Home education: how to manage learning outside the classroom?
Homeschooling is an alternative form of education that consists of educating children away from the classroom, an educational process that has gained popularity in many countries. Information and Communication Technology (ICT) has come a long way in the last few years and made it all possible, but it comes with pros and cons.
Home learning is all the rage. In recent years, whether out of necessity or opportunity, more and more families are opting for this alternative educational approach for their children due to a series of advantages that this educational model offers. And while there are many ways to learn at home, the most widespread options in these circumstances are homeschooling and distance learning. With homeschooling, all educational functions depend on the family, though the exact arrangement depends on the laws in each country. Distance learning means that the home becomes the classroom in physical terms, but the school is still responsible for the child's education.
Digitalization in education
New technologies have been gradually making their way into the classroom for years, and recently there has been a growing trend in their adoption. However, their degree of implementation cannot possibly be the same around the world due to the digital divide. What exactly does the digitisation of education entail? It essentially involves applying ICT to the teaching-learning process so as to build the digital capabilities that this new age demands.
With a few ups and downs, educational technology has enabled millions of learners to continue their education from home. As online learning has progressed so much in recent years and educational video games have grown in popularity, this new situation has proved less traumatic than expected for learners, sparking a debate as to whether, despite some misgivings, this form of disruptive education may be here to stay.
How home education works
The COVID-19 pandemic that hit the world in 2020 had an unprecedented impact on almost all aspects of daily life, especially in the education system, where it caused a transformation at all levels. Thousands of education centres implemented distance learning, using a variety of digital options, and remote education has suddenly surged, a teaching model that has endured to the present day.
Distance learning has seeped into the formal education system in every way: study programmes, timetables, exams, diplomas... It has simply has shifted the learning environment to people's homes to a greater or lesser degree. Thanks to ICT, learners and teachers are still connected, and they can see and hear each other, organise individual or group tasks, sit exams and do all kinds of activities. That said, arranging home learning is no easy task. Initially, changing teaching habits can be a challenge for teachers, parents, and learners of all ages.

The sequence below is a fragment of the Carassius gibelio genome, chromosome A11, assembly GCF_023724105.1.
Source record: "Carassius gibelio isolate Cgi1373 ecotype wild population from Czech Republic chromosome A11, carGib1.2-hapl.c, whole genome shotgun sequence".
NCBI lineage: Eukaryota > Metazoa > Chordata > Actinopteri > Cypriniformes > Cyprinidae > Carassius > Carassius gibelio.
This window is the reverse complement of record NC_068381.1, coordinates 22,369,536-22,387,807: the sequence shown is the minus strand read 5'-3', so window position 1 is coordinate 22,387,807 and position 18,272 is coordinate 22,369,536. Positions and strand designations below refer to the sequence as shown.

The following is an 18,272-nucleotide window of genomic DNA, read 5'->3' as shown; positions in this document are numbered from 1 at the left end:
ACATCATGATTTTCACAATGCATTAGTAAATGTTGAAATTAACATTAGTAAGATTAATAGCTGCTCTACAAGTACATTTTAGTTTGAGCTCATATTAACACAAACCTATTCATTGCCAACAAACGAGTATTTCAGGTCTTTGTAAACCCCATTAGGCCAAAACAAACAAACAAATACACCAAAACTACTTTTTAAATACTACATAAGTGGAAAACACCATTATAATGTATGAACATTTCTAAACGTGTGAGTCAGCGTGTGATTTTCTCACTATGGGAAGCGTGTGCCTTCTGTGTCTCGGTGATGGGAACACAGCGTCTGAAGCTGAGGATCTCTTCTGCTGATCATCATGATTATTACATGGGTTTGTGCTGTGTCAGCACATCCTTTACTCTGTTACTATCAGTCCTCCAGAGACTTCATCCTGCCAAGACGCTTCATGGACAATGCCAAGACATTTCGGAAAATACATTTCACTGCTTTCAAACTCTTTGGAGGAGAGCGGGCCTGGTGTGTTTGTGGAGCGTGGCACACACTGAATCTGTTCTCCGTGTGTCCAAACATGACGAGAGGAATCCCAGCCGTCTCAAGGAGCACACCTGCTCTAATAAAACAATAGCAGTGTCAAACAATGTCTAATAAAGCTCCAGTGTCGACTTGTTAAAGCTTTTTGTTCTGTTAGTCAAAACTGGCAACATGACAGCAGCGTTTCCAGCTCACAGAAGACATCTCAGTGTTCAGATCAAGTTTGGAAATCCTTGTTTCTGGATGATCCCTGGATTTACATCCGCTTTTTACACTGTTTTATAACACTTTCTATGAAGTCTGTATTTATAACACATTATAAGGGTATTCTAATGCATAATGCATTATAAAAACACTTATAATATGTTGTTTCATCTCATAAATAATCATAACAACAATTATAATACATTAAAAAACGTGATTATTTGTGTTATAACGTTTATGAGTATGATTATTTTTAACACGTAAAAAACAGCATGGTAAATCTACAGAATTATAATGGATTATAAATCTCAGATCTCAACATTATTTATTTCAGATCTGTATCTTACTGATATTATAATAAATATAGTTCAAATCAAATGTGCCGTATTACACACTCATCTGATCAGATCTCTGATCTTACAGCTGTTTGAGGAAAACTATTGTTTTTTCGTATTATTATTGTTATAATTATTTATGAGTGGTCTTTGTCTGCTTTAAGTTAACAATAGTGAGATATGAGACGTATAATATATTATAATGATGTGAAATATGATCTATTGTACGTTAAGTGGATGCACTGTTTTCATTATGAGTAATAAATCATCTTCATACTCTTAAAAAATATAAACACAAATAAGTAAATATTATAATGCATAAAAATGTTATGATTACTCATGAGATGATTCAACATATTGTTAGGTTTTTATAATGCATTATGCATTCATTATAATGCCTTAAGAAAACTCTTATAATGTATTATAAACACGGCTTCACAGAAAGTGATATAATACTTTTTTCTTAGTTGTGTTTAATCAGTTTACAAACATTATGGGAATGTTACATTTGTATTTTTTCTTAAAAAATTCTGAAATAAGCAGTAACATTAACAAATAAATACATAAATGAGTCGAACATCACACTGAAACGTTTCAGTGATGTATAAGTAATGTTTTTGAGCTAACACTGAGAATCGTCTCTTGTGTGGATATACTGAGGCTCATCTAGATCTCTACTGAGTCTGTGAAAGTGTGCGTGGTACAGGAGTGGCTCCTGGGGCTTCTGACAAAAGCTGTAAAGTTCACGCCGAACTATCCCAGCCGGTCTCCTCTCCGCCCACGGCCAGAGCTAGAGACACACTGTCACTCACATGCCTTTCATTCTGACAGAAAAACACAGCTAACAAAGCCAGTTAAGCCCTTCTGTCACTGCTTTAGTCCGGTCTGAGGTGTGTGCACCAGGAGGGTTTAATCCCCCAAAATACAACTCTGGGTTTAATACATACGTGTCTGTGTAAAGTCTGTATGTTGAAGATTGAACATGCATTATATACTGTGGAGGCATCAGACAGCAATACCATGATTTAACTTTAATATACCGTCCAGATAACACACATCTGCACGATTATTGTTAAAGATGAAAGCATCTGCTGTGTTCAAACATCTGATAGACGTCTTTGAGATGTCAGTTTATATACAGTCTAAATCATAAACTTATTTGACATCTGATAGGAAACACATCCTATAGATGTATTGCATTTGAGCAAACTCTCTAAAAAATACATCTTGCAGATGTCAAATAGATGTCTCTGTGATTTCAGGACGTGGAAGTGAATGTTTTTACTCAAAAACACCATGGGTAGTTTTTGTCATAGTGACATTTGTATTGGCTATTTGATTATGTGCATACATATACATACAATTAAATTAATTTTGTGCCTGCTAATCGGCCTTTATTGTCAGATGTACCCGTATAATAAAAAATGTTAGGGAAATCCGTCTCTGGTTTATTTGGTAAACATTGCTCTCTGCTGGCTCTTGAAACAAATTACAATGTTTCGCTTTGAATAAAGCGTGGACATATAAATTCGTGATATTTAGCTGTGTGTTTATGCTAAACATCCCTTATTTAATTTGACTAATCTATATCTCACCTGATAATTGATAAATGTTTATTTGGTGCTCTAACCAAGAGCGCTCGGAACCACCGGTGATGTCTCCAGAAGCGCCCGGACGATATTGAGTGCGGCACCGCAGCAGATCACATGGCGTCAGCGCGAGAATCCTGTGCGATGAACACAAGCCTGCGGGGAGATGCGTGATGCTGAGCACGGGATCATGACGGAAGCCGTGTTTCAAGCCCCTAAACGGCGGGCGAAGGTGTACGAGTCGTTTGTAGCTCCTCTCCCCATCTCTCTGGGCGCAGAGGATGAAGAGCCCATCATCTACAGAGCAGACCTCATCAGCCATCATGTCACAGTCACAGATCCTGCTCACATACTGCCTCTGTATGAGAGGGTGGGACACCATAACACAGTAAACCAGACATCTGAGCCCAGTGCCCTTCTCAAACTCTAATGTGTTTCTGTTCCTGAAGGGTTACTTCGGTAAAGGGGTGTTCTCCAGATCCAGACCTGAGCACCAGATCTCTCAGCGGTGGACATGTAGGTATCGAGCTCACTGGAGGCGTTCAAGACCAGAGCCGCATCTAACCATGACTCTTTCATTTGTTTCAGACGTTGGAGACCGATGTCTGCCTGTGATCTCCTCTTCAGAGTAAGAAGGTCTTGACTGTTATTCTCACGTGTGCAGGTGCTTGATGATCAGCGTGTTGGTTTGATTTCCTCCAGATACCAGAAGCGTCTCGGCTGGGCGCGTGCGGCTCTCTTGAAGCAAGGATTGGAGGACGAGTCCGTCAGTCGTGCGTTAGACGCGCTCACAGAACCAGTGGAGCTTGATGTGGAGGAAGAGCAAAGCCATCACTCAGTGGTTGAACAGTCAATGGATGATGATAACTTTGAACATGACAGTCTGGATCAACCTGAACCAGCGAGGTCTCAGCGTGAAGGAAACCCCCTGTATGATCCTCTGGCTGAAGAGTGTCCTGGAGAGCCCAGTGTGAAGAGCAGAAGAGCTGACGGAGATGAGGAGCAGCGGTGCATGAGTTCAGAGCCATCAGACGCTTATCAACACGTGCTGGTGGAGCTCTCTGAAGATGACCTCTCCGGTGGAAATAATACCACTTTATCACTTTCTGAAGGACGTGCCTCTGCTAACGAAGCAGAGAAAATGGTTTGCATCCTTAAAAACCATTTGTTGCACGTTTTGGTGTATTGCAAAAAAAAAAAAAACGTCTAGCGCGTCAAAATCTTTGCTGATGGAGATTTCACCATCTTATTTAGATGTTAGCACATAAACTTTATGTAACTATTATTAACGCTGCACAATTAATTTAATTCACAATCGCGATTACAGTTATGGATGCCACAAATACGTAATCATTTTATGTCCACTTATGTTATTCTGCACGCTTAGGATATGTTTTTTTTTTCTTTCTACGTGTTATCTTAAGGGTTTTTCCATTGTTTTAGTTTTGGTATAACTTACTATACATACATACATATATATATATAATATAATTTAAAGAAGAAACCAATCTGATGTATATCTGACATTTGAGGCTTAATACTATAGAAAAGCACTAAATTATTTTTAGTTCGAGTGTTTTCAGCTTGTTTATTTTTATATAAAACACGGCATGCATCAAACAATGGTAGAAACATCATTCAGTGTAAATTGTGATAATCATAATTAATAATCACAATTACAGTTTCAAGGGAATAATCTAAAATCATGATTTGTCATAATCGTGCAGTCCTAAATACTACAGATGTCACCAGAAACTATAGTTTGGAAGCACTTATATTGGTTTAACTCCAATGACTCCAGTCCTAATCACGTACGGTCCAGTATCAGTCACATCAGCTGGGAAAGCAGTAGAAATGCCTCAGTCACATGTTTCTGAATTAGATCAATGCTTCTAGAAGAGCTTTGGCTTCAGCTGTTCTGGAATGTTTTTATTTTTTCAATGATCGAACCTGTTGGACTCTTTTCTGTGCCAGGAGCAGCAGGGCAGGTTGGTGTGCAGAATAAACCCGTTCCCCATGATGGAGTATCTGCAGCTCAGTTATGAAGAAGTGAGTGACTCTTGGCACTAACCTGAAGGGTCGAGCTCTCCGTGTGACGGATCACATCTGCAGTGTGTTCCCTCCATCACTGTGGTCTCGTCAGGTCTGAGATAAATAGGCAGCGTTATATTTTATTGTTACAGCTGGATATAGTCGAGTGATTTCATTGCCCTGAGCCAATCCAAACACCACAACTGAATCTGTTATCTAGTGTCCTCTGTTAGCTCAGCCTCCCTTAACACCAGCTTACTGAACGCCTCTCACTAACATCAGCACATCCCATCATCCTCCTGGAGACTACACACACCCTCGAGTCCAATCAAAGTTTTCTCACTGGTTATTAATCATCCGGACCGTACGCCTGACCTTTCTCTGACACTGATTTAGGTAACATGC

Pros and cons of home education
Learning at home has many advantages. Here are just a few of them:
It increases the learner's individual responsibility.
It improves their digital skills.
It minimises bullying by not going to school.
It gets parents more involved in their children's education, allowing them to see how focused they are and to keep an eye on their progress.
But, naturally, this trendy way of learning is not without its disadvantages:
It heightens social isolation and cuts down on physical activity.
It makes digital disconnection much more difficult and raises the risk of cyberbullying.
It magnifies social differences as some learners have few or obsolete technological resources.
It makes for more distractions since there is no direct teacher supervision.
What is homeschooling
Homeschooling is an option which in many countries lies outside the official education system. This is because, in this system, it is no longer the educational institutions that carry out the children's education, and that is precisely what homeschooling means: parents take learning into their own hands and decide what, how and when to teach their children. Is it legal? The answer varies from one place to another. There are many countries in which this option is legal, though with varying degrees of regulation, and many others where it is forbidden entirely or floating in a sort of legal void.
What advantages does it offer? It often means children get a tailor-made education, as the approach focuses more on the interests and learning pace of each child and is based on experiences and skills rather than content. There are no specific timetables, exams or study programmes; it is up to the parents to decide and take care of everything. In terms of disadvantages, experts agree that it has the following drawbacks: lack of socialisation and independence, risk of bias as children are not exposed to different ways of thinking, little experience of teamwork, and difficulty in entering official education at a later stage.